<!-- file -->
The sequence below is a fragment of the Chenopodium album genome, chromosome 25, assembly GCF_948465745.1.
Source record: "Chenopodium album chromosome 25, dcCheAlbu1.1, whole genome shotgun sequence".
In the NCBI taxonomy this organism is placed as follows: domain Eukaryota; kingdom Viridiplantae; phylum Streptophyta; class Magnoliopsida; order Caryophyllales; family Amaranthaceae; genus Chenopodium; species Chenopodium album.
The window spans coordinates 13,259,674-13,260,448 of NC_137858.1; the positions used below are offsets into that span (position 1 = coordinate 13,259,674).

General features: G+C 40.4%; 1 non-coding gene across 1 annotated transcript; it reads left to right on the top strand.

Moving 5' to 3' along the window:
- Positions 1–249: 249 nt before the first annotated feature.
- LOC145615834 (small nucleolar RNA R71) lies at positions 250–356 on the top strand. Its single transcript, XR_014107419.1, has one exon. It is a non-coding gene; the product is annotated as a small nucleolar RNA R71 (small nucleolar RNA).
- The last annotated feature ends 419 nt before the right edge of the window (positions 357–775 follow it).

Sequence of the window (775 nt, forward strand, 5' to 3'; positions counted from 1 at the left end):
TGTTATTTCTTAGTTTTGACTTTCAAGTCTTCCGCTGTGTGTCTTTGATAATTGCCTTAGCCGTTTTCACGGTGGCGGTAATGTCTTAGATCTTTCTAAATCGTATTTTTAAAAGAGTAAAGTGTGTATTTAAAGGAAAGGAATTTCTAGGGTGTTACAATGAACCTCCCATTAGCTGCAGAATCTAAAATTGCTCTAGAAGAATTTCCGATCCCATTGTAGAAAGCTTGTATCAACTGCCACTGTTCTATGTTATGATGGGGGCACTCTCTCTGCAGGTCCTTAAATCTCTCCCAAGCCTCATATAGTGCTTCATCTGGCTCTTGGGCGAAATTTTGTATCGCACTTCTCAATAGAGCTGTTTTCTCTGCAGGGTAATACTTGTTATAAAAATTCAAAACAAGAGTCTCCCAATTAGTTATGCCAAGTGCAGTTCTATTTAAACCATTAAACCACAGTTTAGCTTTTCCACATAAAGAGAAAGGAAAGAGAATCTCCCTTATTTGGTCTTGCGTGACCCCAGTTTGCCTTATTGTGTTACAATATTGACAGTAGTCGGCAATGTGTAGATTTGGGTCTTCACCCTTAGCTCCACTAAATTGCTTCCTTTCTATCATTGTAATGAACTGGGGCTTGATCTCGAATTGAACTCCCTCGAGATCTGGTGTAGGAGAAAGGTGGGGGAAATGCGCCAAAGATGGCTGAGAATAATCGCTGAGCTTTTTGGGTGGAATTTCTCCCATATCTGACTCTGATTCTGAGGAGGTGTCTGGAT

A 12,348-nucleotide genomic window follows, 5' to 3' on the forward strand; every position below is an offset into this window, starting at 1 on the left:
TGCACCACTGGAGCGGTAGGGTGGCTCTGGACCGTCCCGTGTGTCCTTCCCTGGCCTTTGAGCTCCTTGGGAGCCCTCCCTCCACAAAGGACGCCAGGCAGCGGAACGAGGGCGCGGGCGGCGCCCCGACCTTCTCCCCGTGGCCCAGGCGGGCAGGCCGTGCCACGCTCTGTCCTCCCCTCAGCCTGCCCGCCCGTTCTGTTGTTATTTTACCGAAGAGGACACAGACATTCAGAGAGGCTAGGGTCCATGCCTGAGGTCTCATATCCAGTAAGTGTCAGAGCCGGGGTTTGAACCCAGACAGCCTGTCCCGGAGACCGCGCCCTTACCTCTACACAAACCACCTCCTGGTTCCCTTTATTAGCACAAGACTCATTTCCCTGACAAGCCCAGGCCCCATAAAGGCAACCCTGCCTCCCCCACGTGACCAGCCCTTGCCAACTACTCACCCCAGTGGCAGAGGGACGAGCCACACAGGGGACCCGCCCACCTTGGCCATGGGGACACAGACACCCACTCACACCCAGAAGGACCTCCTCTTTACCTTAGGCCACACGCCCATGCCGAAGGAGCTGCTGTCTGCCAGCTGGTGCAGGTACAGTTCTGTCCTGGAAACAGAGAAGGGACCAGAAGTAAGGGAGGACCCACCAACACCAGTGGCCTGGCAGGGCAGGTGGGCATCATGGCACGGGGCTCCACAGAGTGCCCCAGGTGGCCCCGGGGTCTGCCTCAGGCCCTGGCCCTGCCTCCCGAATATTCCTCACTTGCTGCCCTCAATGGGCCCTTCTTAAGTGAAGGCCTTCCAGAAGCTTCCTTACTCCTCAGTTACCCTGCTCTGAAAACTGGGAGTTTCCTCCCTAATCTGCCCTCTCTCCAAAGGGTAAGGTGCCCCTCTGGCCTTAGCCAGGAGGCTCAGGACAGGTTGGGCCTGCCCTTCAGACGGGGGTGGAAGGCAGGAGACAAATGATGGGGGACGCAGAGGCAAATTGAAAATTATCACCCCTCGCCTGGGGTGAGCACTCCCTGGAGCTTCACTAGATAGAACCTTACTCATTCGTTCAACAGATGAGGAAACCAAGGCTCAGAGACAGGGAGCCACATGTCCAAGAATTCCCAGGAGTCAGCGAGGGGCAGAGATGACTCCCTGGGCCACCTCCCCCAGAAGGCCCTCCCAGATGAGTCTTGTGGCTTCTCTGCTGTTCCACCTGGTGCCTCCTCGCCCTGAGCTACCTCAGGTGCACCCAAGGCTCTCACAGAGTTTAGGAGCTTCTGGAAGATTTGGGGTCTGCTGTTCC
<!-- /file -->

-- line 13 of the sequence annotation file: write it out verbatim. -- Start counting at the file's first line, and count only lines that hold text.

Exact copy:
TGCACCACTGGAGCGGTAGGGTGGCTCTGGACCGTCCCGTGTGTCCTTCCCTGGCCTTTGAGCTCCTTGGGAGCCCTCCCTCCACAAAGGACGCCAGGCAGCGGAACGAGGGCGCGGGCGGCGCCCCGACCTTCTCCCCGTGGCCCAGGCGGGCAGGCCGTGCCACGCTCTGTCCTCCCCTCAGCCTGCCCGCCCGTTCTGTTGTTATTTTACCGAAGAGGACACAGACATTCAGAGAGGCTAGGGTCCATGCCTGAGGTCTCATATCCAGTAAGTGTCAGAGCCGGGGTTTGAACCCAGACAGCCTGTCCCGGAGACCGCGCCCTTACCTCTACACAAACCACCTCCTGGTTCCCTTTATTAGCACAAGACTCATTTCCCTGACAAGCCCAGGCCCCATAAAGGCAACCCTGCCTCCCCCACGTGACCAGCCCTTGCCAACTACTCACCCCAGTGGCAGAGGGACGAGCCACACAGGGGACCCGCCCACCTTGGCCATGGGGACACAGACACCCACTCACACCCAGAAGGACCTCCTCTTTACCTTAGGCCACACGCCCATGCCGAAGGAGCTGCTGTCTGCCAGCTGGTGCAGGTACAGTTCTGTCCTGGAAACAGAGAAGGGACCAGAAGTAAGGGAGGACCCACCAACACCAGTGGCCTGGCAGGGCAGGTGGGCATCATGGCACGGGGCTCCACAGAGTGCCCCAGGTGGCCCCGGGGTCTGCCTCAGGCCCTGGCCCTGCCTCCCGAATATTCCTCACTTGCTGCCCTCAATGGGCCCTTCTTAAGTGAAGGCCTTCCAGAAGCTTCCTTACTCCTCAGTTACCCTGCTCTGAAAACTGGGAGTTTCCTCCCTAATCTGCCCTCTCTCCAAAGGGTAAGGTGCCCCTCTGGCCTTAGCCAGGAGGCTCAGGACAGGTTGGGCCTGCCCTTCAGACGGGGGTGGAAGGCAGGAGACAAATGATGGGGGACGCAGAGGCAAATTGAAAATTATCACCCCTCGCCTGGGGTGAGCACTCCCTGGAGCTTCACTAGATAGAACCTTACTCATTCGTTCAACAGATGAGGAAACCAAGGCTCAGAGACAGGGAGCCACATGTCCAAGAATTCCCAGGAGTCAGCGAGGGGCAGAGATGACTCCCTGGGCCACCTCCCCCAGAAGGCCCTCCCAGATGAGTCTTGTGGCTTCTCTGCTGTTCCACCTGGTGCCTCCTCGCCCTGAGCTACCTCAGGTGCACCCAAGGCTCTCACAGAGTTTAGGAGCTTCTGGAAGATTTGGGGTCTGCTGTTCC